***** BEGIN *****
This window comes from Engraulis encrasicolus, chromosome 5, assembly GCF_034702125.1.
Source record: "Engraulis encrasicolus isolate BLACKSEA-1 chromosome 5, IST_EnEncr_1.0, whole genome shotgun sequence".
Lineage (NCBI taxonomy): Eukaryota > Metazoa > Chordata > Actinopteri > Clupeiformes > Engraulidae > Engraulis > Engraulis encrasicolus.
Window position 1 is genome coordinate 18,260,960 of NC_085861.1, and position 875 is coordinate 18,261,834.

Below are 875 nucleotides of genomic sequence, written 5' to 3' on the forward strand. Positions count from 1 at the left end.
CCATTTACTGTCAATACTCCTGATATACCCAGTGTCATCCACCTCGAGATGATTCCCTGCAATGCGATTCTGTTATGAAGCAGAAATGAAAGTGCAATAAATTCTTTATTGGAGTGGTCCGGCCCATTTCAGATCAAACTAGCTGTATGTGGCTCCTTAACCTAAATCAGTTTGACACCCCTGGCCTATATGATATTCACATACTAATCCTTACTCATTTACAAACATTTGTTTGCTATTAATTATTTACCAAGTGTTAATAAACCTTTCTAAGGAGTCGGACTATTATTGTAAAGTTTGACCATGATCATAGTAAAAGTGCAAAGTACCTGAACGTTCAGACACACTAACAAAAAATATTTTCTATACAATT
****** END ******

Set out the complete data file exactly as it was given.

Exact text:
This window comes from Engraulis encrasicolus, chromosome 5, assembly GCF_034702125.1.
Source record: "Engraulis encrasicolus isolate BLACKSEA-1 chromosome 5, IST_EnEncr_1.0, whole genome shotgun sequence".
Lineage (NCBI taxonomy): Eukaryota > Metazoa > Chordata > Actinopteri > Clupeiformes > Engraulidae > Engraulis > Engraulis encrasicolus.
Window position 1 is genome coordinate 18,260,960 of NC_085861.1, and position 875 is coordinate 18,261,834.

Below are 875 nucleotides of genomic sequence, written 5' to 3' on the forward strand. Positions count from 1 at the left end.
CCATTTACTGTCAATACTCCTGATATACCCAGTGTCATCCACCTCGAGATGATTCCCTGCAATGCGATTCTGTTATGAAGCAGAAATGAAAGTGCAATAAATTCTTTATTGGAGTGGTCCGGCCCATTTCAGATCAAACTAGCTGTATGTGGCTCCTTAACCTAAATCAGTTTGACACCCCTGGCCTATATGATATTCACATACTAATCCTTACTCATTTACAAACATTTGTTTGCTATTAATTATTTACCAAGTGTTAATAAACCTTTCTAAGGAGTCGGACTATTATTGTAAAGTTTGACCATGATCATAGTAAAAGTGCAAAGTACCTGAACGTTCAGACACACTAACAAAAAATATTTTCTATACAATT